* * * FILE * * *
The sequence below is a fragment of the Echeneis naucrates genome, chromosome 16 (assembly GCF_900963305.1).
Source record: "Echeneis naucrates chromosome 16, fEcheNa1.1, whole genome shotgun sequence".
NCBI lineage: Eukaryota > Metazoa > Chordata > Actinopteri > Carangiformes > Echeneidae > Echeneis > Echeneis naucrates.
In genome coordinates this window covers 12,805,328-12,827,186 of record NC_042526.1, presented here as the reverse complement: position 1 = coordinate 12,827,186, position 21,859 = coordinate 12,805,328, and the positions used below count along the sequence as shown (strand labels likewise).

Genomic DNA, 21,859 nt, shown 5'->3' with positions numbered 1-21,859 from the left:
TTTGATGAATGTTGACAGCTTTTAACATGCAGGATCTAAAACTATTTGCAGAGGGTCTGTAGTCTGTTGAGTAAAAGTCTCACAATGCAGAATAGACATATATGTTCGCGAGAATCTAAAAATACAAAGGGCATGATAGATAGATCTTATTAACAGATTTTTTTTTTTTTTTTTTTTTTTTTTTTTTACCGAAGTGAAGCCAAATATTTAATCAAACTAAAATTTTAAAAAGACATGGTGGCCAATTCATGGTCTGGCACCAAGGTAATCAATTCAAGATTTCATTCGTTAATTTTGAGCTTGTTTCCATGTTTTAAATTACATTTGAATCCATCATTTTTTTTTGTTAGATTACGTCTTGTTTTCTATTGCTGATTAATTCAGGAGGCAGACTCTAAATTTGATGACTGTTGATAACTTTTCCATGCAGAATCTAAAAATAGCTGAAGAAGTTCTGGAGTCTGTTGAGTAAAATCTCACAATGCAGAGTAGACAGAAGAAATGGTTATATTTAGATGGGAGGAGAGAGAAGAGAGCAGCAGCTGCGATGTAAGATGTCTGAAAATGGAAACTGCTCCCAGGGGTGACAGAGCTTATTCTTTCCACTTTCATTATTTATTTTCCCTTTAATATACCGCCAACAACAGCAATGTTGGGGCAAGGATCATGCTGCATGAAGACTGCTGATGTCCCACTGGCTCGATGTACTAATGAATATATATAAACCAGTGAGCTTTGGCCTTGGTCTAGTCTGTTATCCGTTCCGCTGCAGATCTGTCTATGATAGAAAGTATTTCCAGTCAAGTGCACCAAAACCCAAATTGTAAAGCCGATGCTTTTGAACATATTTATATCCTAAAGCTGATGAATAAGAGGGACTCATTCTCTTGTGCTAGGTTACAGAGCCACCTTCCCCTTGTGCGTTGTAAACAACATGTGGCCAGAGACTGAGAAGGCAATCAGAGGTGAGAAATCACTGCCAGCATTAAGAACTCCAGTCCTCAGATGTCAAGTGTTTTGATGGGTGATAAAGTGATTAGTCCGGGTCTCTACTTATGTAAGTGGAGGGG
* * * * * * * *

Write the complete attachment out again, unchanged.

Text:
The sequence below is a fragment of the Echeneis naucrates genome, chromosome 16 (assembly GCF_900963305.1).
Source record: "Echeneis naucrates chromosome 16, fEcheNa1.1, whole genome shotgun sequence".
NCBI lineage: Eukaryota > Metazoa > Chordata > Actinopteri > Carangiformes > Echeneidae > Echeneis > Echeneis naucrates.
In genome coordinates this window covers 12,805,328-12,827,186 of record NC_042526.1, presented here as the reverse complement: position 1 = coordinate 12,827,186, position 21,859 = coordinate 12,805,328, and the positions used below count along the sequence as shown (strand labels likewise).

Genomic DNA, 21,859 nt, shown 5'->3' with positions numbered 1-21,859 from the left:
TTTGATGAATGTTGACAGCTTTTAACATGCAGGATCTAAAACTATTTGCAGAGGGTCTGTAGTCTGTTGAGTAAAAGTCTCACAATGCAGAATAGACATATATGTTCGCGAGAATCTAAAAATACAAAGGGCATGATAGATAGATCTTATTAACAGATTTTTTTTTTTTTTTTTTTTTTTTTTTTTTACCGAAGTGAAGCCAAATATTTAATCAAACTAAAATTTTAAAAAGACATGGTGGCCAATTCATGGTCTGGCACCAAGGTAATCAATTCAAGATTTCATTCGTTAATTTTGAGCTTGTTTCCATGTTTTAAATTACATTTGAATCCATCATTTTTTTTTGTTAGATTACGTCTTGTTTTCTATTGCTGATTAATTCAGGAGGCAGACTCTAAATTTGATGACTGTTGATAACTTTTCCATGCAGAATCTAAAAATAGCTGAAGAAGTTCTGGAGTCTGTTGAGTAAAATCTCACAATGCAGAGTAGACAGAAGAAATGGTTATATTTAGATGGGAGGAGAGAGAAGAGAGCAGCAGCTGCGATGTAAGATGTCTGAAAATGGAAACTGCTCCCAGGGGTGACAGAGCTTATTCTTTCCACTTTCATTATTTATTTTCCCTTTAATATACCGCCAACAACAGCAATGTTGGGGCAAGGATCATGCTGCATGAAGACTGCTGATGTCCCACTGGCTCGATGTACTAATGAATATATATAAACCAGTGAGCTTTGGCCTTGGTCTAGTCTGTTATCCGTTCCGCTGCAGATCTGTCTATGATAGAAAGTATTTCCAGTCAAGTGCACCAAAACCCAAATTGTAAAGCCGATGCTTTTGAACATATTTATATCCTAAAGCTGATGAATAAGAGGGACTCATTCTCTTGTGCTAGGTTACAGAGCCACCTTCCCCTTGTGCGTTGTAAACAACATGTGGCCAGAGACTGAGAAGGCAATCAGAGGTGAGAAATCACTGCCAGCATTAAGAACTCCAGTCCTCAGATGTCAAGTGTTTTGATGGGTGATAAAGTGATTAGTCCGGGTCTCTACTTATGTAAGTGGAGGGG